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Scanning phones to detect child abuse evidence is harmful, ‘magical’ thinking

Exclusive Laws in the UK and Europe have been proposed that would give authorities the power to undermine strong end-to-end encryption in the pursuit of, in their minds, justice.

If adopted, these rules would – according to a top British computer security expert – authorize the reading and analysis of people’s previously private communication for the sake of potentially preventing the spread of child sex abuse material and terrorism communications.

Ross Anderson, professor of security engineering in the Department of Computer Science and Technology at the UK’s University of Cambridge, argues that these proposed regulations – which, frankly, rely on technical solutions such as device-side message scanning and crime-hunting machine-learning algorithms in place of police, social workers, and teachers – lead to magical thinking and unsound policies.

In a paper titled Chat Control or Child Protection?, to be distributed via ArXiv, Anderson offers a rebuttal to arguments advanced in July by UK government cyber and intelligence experts Ian Levy, technical director of the UK National Cyber Security Centre, and Crispin Robinson, technical director of cryptanalysis at Government Communications Headquarters (GCHQ), the UK’s equivalent to the NSA.

That pro-snoop paper, penned by Levy and Robinson and titled Thoughts on Child Safety on Commodity Platforms, was referenced on Monday by EU Commissioner for Home Affairs, Ylva Johansson, before the European Parliament’s Civil Liberties (LIBE) Committee in support of the EU Child Sexual Abuse Regulation (2022/0155), according to Anderson.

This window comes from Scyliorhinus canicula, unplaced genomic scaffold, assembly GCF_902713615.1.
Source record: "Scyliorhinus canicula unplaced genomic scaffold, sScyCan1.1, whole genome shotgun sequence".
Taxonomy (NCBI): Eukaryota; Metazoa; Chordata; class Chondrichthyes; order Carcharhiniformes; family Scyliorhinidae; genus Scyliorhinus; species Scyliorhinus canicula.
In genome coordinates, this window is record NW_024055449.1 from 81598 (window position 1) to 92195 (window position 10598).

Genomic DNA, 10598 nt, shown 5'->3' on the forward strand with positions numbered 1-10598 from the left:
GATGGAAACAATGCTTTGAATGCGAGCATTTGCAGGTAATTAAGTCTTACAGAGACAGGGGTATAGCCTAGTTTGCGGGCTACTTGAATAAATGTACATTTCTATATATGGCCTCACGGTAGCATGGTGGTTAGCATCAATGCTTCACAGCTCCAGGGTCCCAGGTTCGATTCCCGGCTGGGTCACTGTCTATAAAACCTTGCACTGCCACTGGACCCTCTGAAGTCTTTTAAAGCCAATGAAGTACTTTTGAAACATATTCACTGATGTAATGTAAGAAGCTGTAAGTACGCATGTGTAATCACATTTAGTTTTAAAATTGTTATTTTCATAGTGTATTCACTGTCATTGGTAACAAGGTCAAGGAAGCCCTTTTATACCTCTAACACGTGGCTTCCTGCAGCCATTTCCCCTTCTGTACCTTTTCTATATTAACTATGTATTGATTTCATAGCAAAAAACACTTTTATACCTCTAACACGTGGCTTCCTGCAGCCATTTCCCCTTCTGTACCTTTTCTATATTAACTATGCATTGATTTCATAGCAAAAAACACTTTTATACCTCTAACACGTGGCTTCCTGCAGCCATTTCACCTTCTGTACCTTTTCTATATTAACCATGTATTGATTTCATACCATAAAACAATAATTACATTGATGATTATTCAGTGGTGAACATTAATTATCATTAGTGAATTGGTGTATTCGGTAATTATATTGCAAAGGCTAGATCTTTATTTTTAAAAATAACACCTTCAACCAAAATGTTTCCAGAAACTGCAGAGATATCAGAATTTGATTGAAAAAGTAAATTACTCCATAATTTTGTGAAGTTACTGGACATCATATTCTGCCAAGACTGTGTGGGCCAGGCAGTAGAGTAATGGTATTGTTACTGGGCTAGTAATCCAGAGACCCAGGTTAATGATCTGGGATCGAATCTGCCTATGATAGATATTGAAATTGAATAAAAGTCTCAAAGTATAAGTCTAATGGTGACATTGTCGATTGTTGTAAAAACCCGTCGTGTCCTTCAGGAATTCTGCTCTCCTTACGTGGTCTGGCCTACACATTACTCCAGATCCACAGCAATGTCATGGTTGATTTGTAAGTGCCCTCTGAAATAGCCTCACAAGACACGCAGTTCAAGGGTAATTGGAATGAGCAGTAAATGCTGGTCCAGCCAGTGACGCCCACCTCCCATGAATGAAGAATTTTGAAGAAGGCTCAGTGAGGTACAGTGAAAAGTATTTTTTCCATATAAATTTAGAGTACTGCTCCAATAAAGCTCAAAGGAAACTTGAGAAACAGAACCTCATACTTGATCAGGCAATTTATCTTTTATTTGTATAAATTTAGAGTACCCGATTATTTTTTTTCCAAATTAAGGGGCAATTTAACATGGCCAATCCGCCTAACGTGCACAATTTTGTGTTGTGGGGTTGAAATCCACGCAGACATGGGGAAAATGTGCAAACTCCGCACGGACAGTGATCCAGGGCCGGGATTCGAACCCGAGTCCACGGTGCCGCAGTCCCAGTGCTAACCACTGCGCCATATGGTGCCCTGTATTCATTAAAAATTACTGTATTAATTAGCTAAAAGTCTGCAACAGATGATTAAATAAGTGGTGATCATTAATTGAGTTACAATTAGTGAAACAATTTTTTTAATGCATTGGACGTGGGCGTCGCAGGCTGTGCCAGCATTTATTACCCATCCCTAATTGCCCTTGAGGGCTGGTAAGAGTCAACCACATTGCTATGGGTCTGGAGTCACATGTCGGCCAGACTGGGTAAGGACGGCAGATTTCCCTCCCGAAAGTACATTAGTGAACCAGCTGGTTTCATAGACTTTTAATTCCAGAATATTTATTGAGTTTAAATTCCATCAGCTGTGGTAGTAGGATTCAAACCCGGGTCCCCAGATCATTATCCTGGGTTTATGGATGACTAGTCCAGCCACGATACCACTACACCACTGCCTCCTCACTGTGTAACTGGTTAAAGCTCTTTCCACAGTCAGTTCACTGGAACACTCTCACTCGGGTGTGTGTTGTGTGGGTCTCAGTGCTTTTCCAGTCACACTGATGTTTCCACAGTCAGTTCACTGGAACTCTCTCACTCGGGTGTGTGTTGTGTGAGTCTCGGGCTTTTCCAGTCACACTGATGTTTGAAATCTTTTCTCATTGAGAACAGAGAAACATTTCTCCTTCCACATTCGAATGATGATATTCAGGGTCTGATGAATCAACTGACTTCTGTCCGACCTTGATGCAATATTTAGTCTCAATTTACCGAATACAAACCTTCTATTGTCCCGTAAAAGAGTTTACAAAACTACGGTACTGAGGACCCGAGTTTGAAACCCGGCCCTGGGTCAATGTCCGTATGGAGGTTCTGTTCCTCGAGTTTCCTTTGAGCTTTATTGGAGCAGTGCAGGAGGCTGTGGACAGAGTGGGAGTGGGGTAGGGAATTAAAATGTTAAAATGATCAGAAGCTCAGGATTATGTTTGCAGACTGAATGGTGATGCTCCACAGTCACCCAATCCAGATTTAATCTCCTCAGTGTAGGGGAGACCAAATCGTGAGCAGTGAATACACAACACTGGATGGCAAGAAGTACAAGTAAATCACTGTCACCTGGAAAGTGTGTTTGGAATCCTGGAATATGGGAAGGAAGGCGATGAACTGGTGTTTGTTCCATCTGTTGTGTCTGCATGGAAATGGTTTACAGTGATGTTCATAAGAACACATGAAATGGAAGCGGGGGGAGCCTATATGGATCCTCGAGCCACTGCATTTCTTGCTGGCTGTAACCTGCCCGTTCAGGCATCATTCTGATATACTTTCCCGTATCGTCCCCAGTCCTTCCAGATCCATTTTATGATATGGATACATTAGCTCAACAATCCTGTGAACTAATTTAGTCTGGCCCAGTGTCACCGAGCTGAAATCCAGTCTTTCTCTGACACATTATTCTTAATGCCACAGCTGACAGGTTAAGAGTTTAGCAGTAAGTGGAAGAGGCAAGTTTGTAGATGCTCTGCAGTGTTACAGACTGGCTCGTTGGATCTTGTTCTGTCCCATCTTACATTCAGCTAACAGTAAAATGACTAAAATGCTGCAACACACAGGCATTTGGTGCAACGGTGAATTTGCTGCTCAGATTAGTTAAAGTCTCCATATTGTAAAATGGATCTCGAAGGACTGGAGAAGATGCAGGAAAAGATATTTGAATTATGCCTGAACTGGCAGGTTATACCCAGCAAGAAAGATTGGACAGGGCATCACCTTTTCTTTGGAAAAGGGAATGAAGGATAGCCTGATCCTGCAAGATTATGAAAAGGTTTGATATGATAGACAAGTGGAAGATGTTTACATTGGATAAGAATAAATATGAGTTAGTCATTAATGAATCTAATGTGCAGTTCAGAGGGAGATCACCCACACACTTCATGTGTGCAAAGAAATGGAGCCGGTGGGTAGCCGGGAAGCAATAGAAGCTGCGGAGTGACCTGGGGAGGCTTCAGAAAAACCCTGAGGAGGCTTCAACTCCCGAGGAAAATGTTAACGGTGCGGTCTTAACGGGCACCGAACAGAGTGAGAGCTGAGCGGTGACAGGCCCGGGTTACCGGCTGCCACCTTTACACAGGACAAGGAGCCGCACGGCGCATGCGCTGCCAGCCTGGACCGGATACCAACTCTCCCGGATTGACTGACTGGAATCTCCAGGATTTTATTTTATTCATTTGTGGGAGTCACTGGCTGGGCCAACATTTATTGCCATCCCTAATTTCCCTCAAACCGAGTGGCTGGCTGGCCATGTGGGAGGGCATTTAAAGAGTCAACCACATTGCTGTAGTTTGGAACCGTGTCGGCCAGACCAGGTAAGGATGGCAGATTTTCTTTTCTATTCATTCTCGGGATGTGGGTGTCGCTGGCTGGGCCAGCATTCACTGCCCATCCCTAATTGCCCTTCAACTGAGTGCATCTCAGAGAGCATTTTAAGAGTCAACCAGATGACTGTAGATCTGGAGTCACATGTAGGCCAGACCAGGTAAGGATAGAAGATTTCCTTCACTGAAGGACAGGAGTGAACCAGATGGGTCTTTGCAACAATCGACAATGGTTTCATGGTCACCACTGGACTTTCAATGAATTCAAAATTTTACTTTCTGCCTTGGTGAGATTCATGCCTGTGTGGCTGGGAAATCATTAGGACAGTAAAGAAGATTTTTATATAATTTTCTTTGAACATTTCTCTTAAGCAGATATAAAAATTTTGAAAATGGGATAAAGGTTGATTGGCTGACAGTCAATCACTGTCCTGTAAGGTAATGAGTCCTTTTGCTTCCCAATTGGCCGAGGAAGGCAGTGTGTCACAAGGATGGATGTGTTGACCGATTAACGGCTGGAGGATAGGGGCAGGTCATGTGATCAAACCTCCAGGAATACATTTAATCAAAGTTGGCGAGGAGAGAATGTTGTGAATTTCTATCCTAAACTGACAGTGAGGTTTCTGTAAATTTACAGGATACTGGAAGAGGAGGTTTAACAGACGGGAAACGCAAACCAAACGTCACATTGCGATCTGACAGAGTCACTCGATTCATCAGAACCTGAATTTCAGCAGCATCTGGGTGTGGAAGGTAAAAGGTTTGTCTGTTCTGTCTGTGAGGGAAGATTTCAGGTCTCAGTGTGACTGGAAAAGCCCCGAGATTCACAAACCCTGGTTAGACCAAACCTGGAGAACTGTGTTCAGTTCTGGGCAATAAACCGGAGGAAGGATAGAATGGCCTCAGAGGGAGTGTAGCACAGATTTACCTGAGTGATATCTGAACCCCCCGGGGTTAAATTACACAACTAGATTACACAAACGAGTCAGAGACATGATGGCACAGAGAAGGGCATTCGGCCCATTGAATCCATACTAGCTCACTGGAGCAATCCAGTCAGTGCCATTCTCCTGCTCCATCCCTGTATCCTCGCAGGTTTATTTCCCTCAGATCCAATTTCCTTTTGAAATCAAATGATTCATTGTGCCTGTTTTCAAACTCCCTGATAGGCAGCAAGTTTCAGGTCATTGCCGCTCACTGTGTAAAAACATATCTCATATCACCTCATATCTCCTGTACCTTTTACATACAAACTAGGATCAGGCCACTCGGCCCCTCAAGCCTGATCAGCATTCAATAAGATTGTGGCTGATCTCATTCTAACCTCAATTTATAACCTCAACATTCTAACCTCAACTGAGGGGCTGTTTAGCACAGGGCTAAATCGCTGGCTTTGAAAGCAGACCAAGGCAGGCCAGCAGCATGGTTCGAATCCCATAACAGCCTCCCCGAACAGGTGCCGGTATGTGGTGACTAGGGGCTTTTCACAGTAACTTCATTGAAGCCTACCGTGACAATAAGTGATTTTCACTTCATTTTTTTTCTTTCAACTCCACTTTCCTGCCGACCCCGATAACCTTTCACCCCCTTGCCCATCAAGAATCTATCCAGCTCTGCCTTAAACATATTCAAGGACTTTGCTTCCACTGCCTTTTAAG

The occasion for the debate is the approaching August 3, 2024 expiration of an EU law that authorizes online service providers to voluntarily detect and report the presence of child sexual abuse material in users’ communications and files. Without replacement rules, supporters of the proposed child safety regime argue that harmful content will be ignored.

But online rights groups contend the contemplated legislation would cause its own harm.

“The proposed EU Child Sexual Abuse Regulation is a draft law which is supposed to help tackle the spread of child sexual abuse material,” said the European Digital Rights Initiative (EDRi), in response to Johansson’s proposal.

“Instead, it will force the providers of all our digital chats, messages and emails to know what we are typing and sharing at all times. It will remove the possibility of anonymity from many legitimate online spaces. And it may also require dangerous software to be downloaded onto every digital device.”

Meanwhile the UK is considering its own Online Safety Bill, which also imagines bypassing encryption via device-side scanning. Similar proposals, such as the EARN IT bill, keep surfacing in the US.

The paper by Levy and Robinson – itself a response to a paper opposing device-side scanning that Anderson co-authored with 13 other security experts in 2021 – outlines the various types of harms children may encounter online: consensual peer-to-peer indecent image sharing; viral image sharing; offender to offender indecent image/video sharing; offender to victim grooming; offender to offender communication; offender to offender group communication; and streaming of on-demand contact abuse.

Anderson argues that this taxonomy of harms reflects the interests of criminal investigators rather than welfare of children. “From the viewpoint of child protection and children’s rights, we need to look at actual harms, and then at the practical priorities for policing and social work interventions that can minimize them,” he says.

Anderson calls into question the data used to fuel media outrage and political concern about harms to children. Citing the 102,842 reports from National Center for Missing and Exploited Children (NCMEC), the US-based non-profit coordinating child abuse reports from tech firms, to the UK’s National Crime Agency (NCA), he estimates that this led to 750 prosecutions for indecent images, “well under 3 percent of the 2019 total of 27,233 prosecutions for indecent image offences, of which 26,124 involved images of children.” And the number of such prosecutions peaked in 2016 and has since fallen, he says.

“In short, the data do not support claims of large-scale growing harm that is initiated online and that is preventable by image scanning,” says Anderson.